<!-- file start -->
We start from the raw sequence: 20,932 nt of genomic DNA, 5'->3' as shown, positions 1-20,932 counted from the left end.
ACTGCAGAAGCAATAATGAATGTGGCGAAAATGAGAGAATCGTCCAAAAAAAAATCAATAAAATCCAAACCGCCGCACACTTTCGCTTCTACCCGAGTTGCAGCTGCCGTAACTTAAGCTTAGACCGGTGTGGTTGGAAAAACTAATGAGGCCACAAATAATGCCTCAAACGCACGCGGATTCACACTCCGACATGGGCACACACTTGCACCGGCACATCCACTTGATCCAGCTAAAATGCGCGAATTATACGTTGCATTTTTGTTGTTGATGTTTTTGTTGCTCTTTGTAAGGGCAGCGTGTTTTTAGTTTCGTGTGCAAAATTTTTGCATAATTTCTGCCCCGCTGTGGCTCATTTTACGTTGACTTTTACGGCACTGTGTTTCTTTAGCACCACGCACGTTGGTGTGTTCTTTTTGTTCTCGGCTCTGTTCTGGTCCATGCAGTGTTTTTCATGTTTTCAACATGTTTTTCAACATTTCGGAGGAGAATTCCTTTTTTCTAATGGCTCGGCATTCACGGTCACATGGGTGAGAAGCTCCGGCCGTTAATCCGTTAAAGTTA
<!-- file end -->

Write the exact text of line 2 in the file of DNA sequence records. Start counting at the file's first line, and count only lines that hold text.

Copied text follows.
ACTGCAGAAGCAATAATGAATGTGGCGAAAATGAGAGAATCGTCCAAAAAAAAATCAATAAAATCCAAACCGCCGCACACTTTCGCTTCTACCCGAGTTGCAGCTGCCGTAACTTAAGCTTAGACCGGTGTGGTTGGAAAAACTAATGAGGCCACAAATAATGCCTCAAACGCACGCGGATTCACACTCCGACATGGGCACACACTTGCACCGGCACATCCACTTGATCCAGCTAAAATGCGCGAATTATACGTTGCATTTTTGTTGTTGATGTTTTTGTTGCTCTTTGTAAGGGCAGCGTGTTTTTAGTTTCGTGTGCAAAATTTTTGCATAATTTCTGCCCCGCTGTGGCTCATTTTACGTTGACTTTTACGGCACTGTGTTTCTTTAGCACCACGCACGTTGGTGTGTTCTTTTTGTTCTCGGCTCTGTTCTGGTCCATGCAGTGTTTTTCATGTTTTCAACATGTTTTTCAACATTTCGGAGGAGAATTCCTTTTTTCTAATGGCTCGGCATTCACGGTCACATGGGTGAGAAGCTCCGGCCGTTAATCCGTTAAAGTTA